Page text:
Today was the much anticipated PET scan at the Nylen Cancer center in SC, I had a list of instructions of do's and don'ts for the 24 hours prior, mostly in the diet. No carbs, I love my potatoes!, no sugars, I love my fruits!, no caffeine or alcohol, I love my iced coffee with York Peppermint Patty creamer to get my day going, AAUUGGHHH!! I could eat lots of protein as in meat, etc., veggies as in broccoli, but no carrots, I love my baby carrots! Dairy as in hard cheese and cottage cheese, no milk or yogurt, I love my....well, you get the picture. I was instructed to drink all the water I wanted and if I got up before 7 this morning of the test, I could eat some bacon and eggs. It was a struggle but the thought of no food till 2 or later won out over extra zzzzzz's in bed. What really concerned me was that I had to drink 30 oz of water 2 hours before the test, that would be on my way to SC, no mention of being able to go to the bathroom. When Bruce and I travel, we measure our trip in bathroom breaks, I get about an hour per bladder full, this could be a long trip. The only good thing about the instructions was that I also had to avoid strenuous exercise the day before, I passed that test with flying colors.
We picked up Janet at 10:15 and headed out, I was trying to drain my jug of water, half way to SC I wasn't feeling so good, nerves, bacon and eggs and a lot of water wasn't sitting so well. I felt every bump in the road and going over railroad tracks was a trial, I had to concentrate as I did not have any clean clothes along. I had the same aversion to the Nylen Cancer center as I did to BV and this time Bruce and Janet couldn't stay with me after I was taken away. They are also very stingy with their warm blankets, you get one and you better take care of it, I wanted to call St. Lukes and ask them to bring me a load. I have no doubt they would have. The only good thing was I could use the bathroom anytime I needed, that was a big relief.
For this test I was injected with a radioactive tracer in an IV line, followed by a glucose chaser, neither one was uncomfortable. But it was kind of creepy to see the technician carry in a metal box and take out a large metal syringe, I was surprised she wasn't dressed in a spacesuit but she seemed very comfortable with it. She also brought me a dosage of Adavan, a small pill to help relax and relieve any claustrophobic tendencies I might have during the test. Then I was left in a quiet, dim room for an hour WITHOUT TALKING, to relax and let the glucose disperse in my body and the radioactive tracer to zip around and point out any errant cancer cells.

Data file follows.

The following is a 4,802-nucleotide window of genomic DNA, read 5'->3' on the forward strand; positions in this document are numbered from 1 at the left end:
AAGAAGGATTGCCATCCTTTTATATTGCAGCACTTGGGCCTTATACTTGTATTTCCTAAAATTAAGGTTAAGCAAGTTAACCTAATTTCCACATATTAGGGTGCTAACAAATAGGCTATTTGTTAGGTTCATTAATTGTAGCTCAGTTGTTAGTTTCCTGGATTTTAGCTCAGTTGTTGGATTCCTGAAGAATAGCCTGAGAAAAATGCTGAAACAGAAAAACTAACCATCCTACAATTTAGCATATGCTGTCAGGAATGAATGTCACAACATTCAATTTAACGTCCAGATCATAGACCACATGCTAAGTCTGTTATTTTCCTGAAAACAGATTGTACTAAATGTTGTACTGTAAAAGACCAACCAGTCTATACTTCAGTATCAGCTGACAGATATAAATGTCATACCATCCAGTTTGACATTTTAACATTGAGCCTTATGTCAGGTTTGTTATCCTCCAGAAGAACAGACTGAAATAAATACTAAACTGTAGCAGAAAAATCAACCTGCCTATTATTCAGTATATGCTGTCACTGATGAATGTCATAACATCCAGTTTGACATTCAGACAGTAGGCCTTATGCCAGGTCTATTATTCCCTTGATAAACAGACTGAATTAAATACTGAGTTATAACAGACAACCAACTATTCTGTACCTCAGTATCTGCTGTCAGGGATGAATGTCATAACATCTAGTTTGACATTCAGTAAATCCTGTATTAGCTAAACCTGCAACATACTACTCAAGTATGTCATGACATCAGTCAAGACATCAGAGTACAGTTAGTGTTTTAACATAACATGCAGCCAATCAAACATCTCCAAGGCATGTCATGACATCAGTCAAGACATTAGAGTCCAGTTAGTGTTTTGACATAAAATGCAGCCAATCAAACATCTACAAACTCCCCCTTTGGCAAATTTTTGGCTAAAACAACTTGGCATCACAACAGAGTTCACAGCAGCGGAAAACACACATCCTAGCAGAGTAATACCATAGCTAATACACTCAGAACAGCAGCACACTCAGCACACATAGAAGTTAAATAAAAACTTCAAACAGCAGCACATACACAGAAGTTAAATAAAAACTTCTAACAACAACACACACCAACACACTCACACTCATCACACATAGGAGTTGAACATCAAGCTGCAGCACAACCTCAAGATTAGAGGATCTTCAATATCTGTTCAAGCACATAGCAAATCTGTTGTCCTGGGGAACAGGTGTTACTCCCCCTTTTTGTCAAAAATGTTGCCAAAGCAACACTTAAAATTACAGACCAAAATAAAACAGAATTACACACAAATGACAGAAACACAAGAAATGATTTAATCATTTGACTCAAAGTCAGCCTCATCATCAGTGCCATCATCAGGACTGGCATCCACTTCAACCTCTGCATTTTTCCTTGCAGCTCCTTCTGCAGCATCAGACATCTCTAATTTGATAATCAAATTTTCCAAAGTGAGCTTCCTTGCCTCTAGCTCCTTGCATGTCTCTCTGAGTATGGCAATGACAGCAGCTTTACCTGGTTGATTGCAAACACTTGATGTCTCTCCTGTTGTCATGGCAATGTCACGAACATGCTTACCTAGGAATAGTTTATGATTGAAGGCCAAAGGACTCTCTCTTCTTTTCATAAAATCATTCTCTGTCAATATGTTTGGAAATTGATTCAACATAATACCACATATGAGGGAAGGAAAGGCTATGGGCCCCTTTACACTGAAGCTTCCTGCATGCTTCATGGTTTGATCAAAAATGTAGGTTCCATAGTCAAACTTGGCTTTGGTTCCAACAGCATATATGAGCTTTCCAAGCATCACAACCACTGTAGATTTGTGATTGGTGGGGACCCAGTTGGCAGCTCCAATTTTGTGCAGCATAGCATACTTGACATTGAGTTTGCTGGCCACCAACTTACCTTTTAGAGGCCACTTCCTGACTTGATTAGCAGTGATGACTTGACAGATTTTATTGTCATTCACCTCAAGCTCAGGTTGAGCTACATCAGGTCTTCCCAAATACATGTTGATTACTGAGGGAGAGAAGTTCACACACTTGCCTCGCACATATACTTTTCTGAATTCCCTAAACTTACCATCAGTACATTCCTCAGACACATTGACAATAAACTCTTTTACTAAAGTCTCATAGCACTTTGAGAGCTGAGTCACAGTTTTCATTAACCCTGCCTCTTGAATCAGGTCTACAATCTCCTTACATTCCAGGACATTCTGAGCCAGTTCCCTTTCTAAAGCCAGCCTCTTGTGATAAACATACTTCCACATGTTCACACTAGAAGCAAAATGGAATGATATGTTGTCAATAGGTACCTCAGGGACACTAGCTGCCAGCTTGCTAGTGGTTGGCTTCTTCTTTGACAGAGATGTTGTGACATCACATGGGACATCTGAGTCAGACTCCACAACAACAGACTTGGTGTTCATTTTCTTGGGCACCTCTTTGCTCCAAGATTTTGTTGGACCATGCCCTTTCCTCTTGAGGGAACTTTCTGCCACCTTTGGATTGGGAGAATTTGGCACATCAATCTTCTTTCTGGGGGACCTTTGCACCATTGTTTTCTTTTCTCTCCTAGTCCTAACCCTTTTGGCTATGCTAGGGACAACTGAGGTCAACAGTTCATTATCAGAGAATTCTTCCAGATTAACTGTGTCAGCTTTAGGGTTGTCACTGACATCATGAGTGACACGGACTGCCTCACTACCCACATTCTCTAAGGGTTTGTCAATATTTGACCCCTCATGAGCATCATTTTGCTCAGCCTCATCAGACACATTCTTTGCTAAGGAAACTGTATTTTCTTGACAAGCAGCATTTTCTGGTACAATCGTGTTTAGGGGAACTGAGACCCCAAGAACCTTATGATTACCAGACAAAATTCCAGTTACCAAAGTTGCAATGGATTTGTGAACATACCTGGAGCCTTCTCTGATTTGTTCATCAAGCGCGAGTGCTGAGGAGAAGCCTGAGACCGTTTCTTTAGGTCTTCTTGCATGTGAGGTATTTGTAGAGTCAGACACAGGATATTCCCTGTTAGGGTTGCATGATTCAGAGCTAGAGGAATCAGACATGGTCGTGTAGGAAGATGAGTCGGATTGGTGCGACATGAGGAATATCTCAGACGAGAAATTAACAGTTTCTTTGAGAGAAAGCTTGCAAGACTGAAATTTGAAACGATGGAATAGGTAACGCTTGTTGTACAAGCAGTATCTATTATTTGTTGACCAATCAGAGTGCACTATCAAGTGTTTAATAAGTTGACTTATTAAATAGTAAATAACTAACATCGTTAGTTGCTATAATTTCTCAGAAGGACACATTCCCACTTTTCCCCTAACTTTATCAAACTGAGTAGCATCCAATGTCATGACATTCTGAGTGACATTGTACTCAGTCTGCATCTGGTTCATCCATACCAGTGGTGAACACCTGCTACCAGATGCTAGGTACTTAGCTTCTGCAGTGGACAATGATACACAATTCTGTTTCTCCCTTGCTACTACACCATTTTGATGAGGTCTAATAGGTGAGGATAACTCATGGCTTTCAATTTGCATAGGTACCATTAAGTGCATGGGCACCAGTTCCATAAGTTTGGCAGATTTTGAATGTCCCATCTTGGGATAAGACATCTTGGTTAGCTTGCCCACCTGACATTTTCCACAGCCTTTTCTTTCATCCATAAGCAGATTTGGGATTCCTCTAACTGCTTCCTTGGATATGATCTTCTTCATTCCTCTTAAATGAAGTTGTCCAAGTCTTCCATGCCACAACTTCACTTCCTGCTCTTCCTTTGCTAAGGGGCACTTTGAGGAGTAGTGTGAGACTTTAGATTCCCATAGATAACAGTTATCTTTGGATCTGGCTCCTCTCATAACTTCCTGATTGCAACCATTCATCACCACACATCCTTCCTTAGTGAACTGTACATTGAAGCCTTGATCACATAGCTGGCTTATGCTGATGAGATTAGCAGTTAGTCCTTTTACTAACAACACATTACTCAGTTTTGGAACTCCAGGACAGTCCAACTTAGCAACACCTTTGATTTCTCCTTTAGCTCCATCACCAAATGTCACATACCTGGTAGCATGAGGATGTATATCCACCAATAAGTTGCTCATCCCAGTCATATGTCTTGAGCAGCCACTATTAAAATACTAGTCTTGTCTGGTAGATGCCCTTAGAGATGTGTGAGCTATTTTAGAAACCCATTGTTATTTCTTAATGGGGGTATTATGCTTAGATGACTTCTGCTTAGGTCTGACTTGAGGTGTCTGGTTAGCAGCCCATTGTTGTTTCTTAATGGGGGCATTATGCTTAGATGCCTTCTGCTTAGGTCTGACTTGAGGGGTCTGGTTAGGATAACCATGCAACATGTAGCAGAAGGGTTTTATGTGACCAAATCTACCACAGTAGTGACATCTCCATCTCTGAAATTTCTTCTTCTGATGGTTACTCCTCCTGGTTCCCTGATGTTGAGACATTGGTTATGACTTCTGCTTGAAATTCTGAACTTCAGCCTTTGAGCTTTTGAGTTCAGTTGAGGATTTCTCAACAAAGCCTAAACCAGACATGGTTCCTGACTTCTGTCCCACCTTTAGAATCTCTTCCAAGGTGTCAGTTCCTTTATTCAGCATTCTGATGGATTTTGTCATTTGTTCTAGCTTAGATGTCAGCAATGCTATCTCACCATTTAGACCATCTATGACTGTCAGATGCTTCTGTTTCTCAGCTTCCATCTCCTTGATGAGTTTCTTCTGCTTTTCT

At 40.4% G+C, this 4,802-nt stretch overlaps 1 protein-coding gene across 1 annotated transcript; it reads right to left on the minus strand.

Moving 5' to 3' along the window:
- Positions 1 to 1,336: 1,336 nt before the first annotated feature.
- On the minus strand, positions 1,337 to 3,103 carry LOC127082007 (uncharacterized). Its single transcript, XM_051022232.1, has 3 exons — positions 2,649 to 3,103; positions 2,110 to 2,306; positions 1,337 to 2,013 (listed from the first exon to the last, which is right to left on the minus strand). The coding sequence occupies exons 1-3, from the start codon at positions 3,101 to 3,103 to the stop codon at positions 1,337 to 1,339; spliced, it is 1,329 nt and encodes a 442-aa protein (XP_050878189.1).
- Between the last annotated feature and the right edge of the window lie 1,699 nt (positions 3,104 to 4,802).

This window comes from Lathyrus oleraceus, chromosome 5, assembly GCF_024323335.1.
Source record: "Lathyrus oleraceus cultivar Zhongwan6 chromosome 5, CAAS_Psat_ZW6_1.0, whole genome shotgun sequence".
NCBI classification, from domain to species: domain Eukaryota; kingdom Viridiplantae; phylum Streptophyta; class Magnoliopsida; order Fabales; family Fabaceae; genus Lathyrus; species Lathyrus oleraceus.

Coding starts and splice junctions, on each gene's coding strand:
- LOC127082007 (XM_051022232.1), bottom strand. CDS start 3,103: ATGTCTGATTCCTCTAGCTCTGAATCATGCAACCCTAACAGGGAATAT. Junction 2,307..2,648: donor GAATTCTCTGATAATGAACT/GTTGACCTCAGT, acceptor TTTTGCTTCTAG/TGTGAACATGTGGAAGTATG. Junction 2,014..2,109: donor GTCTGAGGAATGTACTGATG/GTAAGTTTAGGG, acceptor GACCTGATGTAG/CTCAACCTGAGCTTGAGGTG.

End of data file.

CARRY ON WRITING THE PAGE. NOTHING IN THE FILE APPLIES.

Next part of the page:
This is not my original thought but one from our friend Alex, who nursed her husband, Dale though his bout of cancer and lost him 6 years ago. If they can do all this, why can't they come up with something to inject behind the tracer to then gobble up the cancer cells, kind of like Pac Man? Like a hunting dog, pointing out the prey and the hunter waiting with the gun. Blast those little suckers to smithereens!
I couldn't read or watch TV, even listen to a book on tape, they want your brain relaxed and not stimulated, I was seated in a recliner type chair but I'm here to tell you it wasn't a Lazyboy! There were three settings and I ended up in a 'V' which started out okay but as the hour drug by, became more and more uncomfortable. I couldn't change the position by myself, I was at their mercy.
Finally I was led into the room with a long table inside a huge donut like machine. The table had no padding and my hip is still sore from the bone marrow biopsy so that was a little uncomfortable. The room was cold and I had to make do with my no longer warm blanket. They stuck a foam wedge under my knees and a foam wedge under my head and shoulders, pulled my arms above my head and said to relax and enjoy the ride - well, they didn't actually say that, I sure they thought it with a little evil snicker in their mind.
I kept my eyes closed most of the time to ward off claustrophobia and felt the table moving back and forth while a stiff breeze from a fan blowing on me, I so wanted an warm blanket. After I was sure I'd been there at least an hour, my shoulders were starting to cramp, I'd been told I could wiggle my fingers to help the circulation, it didn't help. When I thought I could stand it no more, I asked how much longer. "30 seconds," came the welcome answer, and she was true to her word. She told me I did very well, I thought maybe I'd get a sucker or something, instead I was shown the door and made my way to the waiting room where Bruce and Janet were watching for me. It was so good to get out in the sunshine, I felt like stretching out my feathers like the chickens do to soak up every ray but then remembered I don't have feathers.
Bruce and Janet, with my blessing, went to eat while I was gone, I'd packed a small lunch to tide me over because on the way home we were going to go to a Kruger field day. They always serve a great meal and then show how the different numbers are faring to give the farmers some information as to what to plant next year. We didn't get home till about 7, it's a relief to change into working clothes and go do evening chores, to make the rounds of all the animals, feeding those who need it, shutting up those who could be in danger from things that go bump in the night and receiving some big hugs from Clyde's evil sister, Bonnie.
Bonnie has her faults but she comes through when I really need her.
I still can't talk about all this without breaking down so my blog lets me write out my thoughts and wind down after another emotional day, Thursday I have another appointment with Dr. Rao and all the test results will be in. I want everyone to know how much I appreciate your thoughts, prayers and encouragements.
This too will pass.